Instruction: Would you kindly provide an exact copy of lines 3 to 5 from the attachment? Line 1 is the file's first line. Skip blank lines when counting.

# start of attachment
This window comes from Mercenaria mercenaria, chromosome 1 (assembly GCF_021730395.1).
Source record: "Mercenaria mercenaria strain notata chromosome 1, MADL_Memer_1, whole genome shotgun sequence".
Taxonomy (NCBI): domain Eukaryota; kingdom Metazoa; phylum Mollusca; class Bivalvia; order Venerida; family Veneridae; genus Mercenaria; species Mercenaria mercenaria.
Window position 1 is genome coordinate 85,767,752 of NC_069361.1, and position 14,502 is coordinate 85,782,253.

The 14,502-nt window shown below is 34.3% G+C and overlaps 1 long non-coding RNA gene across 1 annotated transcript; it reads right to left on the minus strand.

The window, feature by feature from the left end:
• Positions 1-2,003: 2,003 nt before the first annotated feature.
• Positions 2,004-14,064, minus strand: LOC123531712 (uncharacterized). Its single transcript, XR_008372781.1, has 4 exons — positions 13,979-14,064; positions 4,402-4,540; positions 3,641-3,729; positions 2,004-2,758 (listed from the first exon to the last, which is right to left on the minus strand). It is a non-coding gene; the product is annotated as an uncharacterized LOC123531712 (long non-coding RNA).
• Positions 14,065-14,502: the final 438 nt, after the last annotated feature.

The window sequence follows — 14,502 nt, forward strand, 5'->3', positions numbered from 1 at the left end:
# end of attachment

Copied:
Taxonomy (NCBI): domain Eukaryota; kingdom Metazoa; phylum Mollusca; class Bivalvia; order Venerida; family Veneridae; genus Mercenaria; species Mercenaria mercenaria.
Window position 1 is genome coordinate 85,767,752 of NC_069361.1, and position 14,502 is coordinate 85,782,253.

The 14,502-nt window shown below is 34.3% G+C and overlaps 1 long non-coding RNA gene across 1 annotated transcript; it reads right to left on the minus strand.